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Windows 7: Nearly half of Windows 7 installations are 64-bit

12 Jul 2010   #41

Windows 7 Enterprise (x64); Windows Server 2008 R2 (x64)

Quote   Quote: Originally Posted by Dave76 View Post
Quote   Quote: Originally Posted by severedsolo View Post
Quote   Quote: Originally Posted by Thorn8369 View Post
Windows 7 will eventually be the new WinXP in terms of user base not wanting to change.

I may well be one of those people I was just bashing if Windows 8 goes cloud based
Back on topic,

It's time to move to 64 bit. I've been using it for 4 years now, no issues.

Same things were said against the 16bit vs 32bit change. We survived that.
+1 Very true!

My System SpecsSystem Spec
12 Jul 2010   #42

Win 7 Ultimate 64-bit. SP1.

Late last week, Microsoft published data from market researchers showing that nearly half of all Windows 7 PCs worldwide are running a 64-bit version of the OS. That's a dramatic increase from previous Windows versions: Only 11 percent of the Windows Vista installed base—and less than 1 percent of Windows —is 64-bit.

"As of June 2010, we see that 46 percent of all PCs worldwide running Windows 7 are running a 64-bit edition of Windows 7," a post to the Windows team blog reads. "That is, nearly half of all PCs running Windows 7 are running 64-bit."

Microsoft has already moved its server OSs to 64-bit, and it's widely thought that with Windows 8—the next client version of Windows due in two years—the software giant might finally jettison 32-bit code for good on the PC desktop, as well. Still, 64-bit versions of Windows on the desktop offer few meaningful advantages over 32-bit versions, aside from support for dramatically more memory. Whereas 32-bit systems can utilize up to 4GB of RAM (actually a bit less in Windows), 64-bit systems can utilize a lot more. For example, Windows 7 Professional and higher can address up to 192GB of RAM.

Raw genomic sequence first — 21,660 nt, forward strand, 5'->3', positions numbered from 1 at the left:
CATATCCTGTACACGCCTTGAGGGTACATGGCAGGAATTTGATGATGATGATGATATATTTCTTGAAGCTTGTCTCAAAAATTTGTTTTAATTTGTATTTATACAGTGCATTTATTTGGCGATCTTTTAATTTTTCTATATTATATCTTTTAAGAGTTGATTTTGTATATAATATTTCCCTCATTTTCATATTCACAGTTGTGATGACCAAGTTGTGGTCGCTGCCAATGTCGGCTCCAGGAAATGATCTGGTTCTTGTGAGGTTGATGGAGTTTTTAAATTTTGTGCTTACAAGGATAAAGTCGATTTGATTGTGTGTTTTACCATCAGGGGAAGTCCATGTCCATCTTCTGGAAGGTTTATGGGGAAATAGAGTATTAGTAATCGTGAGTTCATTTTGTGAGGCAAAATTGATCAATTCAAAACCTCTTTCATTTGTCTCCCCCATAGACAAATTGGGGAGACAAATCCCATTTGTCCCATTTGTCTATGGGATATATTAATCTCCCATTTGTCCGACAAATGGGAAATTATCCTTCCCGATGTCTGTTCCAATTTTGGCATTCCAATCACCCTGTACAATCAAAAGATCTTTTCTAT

More -
Microsoft Touts 64-Bit Adoption of Windows 7
My System SpecsSystem Spec
13 Jul 2010   #43

Microsoft Community Contributor Award Recipient

Windows 7 Ult x64 - SP1/ Windows 8 Pro x64

Quote   Quote: Originally Posted by mickey megabyte View Post
but we'll all still have local hard drives, yes? maybe, cloud will merely be an useful option.

worldwide average broadband speeds will have to increase a lot before we are forced into cloud-cuckoo land.

we'll have super-ssd's by then - roll on the future!
I hope it's that way, it only makes sense, thus the problem MS sometimes doesn't.

We have 'pretty good' SSDs now

Quote   Quote: Originally Posted by BCXtreme View Post
There's no way Windows 8 will be able to abolish local storage, I mean you've got a fair number of people like me that store terabytes of data on their HDDs. With current average Internet speeds and bandwidth limits, it's simply not practical to be transferring that amount of data over the Internet. Not to mention, there is a definite limit to what should and should not be cloud-based. For example, having email, RSS, maybe saved games (Steam Cloud), some Office documents, etc, on the cloud would be beneficial to most people. But you would not want downloads on the cloud (then you're not even really downloading them), you would not want a lot of sensitive data on the cloud, you would usually not want virtual machines on the cloud, or anything that currently doesn't require Internet access. Windows will lose MOST of their vast market share if Windows 8 FORCES you to have ALL your data on the cloud.

And I agree that everyone will survive the transition from 32-bit to 64-bit. In fact, all things considered, everything will be easier once that transition is fully complete, because developers won't have to struggle with compatibility for both architectures. As it is, every driver out there has to have two versions each for Vista and 7.
Agreed, it wouldn't make any kind of business sense to go totally cloud based.
Improved cloud based I can see for the appropriate areas. The internet just couldn't handle it, especially in some global areas.
My System SpecsSystem Spec


 Nearly half of Windows 7 installations are 64-bit

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